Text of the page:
If you think your job is tough, try being a school superintendent. How would you like to be the person making the judgment call on whether or not it's a snow day? The process is more difficult than you think.

I spoke with Twin Falls School Superintendent, Dr. Wiley Dobbs, about how they make the decision on whether to call off school or not. It involves coordination between multiple city and county agencies.

Dr. Dobbs - "We talk with law enforcement, both county and city. We check the weather. I feel like I'm good friends with weather people around the community. Last night, for example, because snow removal was a big issue, we went around to all the parking lots and all the schools to make sure there was access. We identified a couple of spots that needed a little more work and our guys with the plows went out at 3 this morning and kinda cleaned up some of the excess we had."

On whether one factor plays a more important role in deciding whether school in session...

Dr. Dobbs - " It's collective. Usually, it's snow and wind that will close schools. Ice is another one. If you have lots of factors, it's more likely that we'll have to close schools."

Dr. Dobbs also explained how the process is personal.

Dr. Dobbs - "We don't make snap decisions. We spend a lot of time with it. I'm up at 4:30. I get in my car and I drive around. We talk back and forth with our bus drivers, our bus company. They're out at the same time. So, there's quite a bit of work that we do behind the scenes before school starts and after it ends to get ready for the next day."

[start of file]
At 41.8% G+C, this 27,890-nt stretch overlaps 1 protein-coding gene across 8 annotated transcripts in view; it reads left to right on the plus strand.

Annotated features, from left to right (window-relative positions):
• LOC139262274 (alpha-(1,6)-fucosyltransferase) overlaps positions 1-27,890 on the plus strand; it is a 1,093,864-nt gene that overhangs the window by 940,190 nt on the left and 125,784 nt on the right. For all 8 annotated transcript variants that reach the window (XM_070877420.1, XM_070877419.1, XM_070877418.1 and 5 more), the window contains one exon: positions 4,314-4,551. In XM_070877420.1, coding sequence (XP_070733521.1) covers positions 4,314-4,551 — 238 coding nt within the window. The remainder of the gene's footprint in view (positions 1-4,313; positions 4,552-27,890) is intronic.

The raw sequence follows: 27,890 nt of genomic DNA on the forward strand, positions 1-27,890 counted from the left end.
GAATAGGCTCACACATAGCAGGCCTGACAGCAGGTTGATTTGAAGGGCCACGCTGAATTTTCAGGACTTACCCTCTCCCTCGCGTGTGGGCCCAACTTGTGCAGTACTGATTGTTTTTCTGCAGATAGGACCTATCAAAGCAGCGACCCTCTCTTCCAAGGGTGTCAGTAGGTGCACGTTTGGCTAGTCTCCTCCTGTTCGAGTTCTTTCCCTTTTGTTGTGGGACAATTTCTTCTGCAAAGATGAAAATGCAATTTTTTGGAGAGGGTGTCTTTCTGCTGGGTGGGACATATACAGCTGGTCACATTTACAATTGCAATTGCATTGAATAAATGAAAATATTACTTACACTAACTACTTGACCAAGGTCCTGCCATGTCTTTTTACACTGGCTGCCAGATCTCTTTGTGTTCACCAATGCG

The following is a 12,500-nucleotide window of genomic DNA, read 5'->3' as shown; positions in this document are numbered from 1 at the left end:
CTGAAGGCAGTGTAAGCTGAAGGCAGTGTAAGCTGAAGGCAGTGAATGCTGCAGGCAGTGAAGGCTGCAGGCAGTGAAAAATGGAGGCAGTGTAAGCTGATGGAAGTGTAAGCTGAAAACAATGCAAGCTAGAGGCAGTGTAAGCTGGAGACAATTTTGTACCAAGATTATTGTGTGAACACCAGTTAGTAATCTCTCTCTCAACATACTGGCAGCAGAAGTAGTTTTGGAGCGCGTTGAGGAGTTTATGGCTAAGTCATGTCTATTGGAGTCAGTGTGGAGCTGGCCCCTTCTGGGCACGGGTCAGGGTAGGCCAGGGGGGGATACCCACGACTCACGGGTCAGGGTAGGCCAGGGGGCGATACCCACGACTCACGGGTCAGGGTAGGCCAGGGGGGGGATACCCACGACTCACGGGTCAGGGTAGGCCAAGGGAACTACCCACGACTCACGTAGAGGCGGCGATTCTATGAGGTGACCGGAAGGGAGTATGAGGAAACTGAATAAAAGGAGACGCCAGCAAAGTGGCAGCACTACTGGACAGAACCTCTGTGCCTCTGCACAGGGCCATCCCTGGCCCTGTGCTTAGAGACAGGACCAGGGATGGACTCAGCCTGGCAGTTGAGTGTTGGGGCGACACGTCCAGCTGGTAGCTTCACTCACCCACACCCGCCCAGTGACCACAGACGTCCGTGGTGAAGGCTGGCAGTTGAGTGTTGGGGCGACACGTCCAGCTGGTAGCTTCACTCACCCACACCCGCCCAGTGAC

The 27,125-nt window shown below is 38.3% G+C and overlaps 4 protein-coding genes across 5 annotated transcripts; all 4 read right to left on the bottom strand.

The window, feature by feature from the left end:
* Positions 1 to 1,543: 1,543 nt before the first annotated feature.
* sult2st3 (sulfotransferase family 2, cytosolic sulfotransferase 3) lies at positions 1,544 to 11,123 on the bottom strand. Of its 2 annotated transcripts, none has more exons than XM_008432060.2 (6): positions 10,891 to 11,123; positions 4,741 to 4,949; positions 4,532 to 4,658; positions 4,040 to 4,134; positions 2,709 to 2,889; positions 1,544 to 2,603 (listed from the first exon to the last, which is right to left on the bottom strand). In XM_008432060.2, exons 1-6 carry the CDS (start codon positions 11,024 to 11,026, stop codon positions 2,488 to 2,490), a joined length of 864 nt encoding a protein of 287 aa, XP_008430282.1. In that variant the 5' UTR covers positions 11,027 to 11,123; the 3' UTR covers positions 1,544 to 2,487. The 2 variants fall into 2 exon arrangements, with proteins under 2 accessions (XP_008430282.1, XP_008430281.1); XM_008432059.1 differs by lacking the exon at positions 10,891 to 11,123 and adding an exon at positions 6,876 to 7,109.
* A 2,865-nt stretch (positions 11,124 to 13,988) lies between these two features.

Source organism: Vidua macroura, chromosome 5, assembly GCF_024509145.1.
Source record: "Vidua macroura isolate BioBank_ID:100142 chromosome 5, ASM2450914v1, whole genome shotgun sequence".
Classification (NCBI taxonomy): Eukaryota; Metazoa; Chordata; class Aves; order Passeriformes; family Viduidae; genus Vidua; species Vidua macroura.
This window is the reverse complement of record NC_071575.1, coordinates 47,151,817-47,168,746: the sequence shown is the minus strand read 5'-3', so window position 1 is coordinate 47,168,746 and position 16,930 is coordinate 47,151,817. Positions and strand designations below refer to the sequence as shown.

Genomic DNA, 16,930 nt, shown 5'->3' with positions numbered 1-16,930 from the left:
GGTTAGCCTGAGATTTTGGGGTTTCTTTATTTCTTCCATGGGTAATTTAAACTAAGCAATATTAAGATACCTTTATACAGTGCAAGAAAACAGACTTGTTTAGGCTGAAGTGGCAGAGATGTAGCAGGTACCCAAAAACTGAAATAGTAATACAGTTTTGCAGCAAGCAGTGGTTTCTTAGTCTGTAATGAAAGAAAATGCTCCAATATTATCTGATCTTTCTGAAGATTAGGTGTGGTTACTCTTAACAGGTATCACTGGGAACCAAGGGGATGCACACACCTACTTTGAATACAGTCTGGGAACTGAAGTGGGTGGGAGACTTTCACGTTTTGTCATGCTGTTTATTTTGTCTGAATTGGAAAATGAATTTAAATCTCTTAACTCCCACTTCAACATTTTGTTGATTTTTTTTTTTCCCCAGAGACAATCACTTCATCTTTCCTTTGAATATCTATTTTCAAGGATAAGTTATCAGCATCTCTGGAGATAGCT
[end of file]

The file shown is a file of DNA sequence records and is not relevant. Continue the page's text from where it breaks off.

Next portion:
He also talked about some of the misconceptions that people have or don't understand about the process he goes through.

Dr. Dobbs - "Couple things that maybe people don't think about or maybe they do. One of the things that I hear a lot is that we just care about the money...that we have school so that we get paid. Actually, if we have school on a day and have worse attendance than our average, it actually kinda counts against us, so money is not a factor."

"Another thing that people may not think about...when we call school off, that causes issues for single parents or parents that are both working as far as child care. We have 66%, almost 2/3rd's of our students have free or reduced lunches at our schools. We have kids that would be home all day watching out for themselves without care in some cases."

Thanks to Dr. Dobbs for his time in explaining how his process works. Being a school superintendent is a tough job. Bottom line is if you have questions or concerns, contact the district office. You can find helpful information on their website at TFSD.org.

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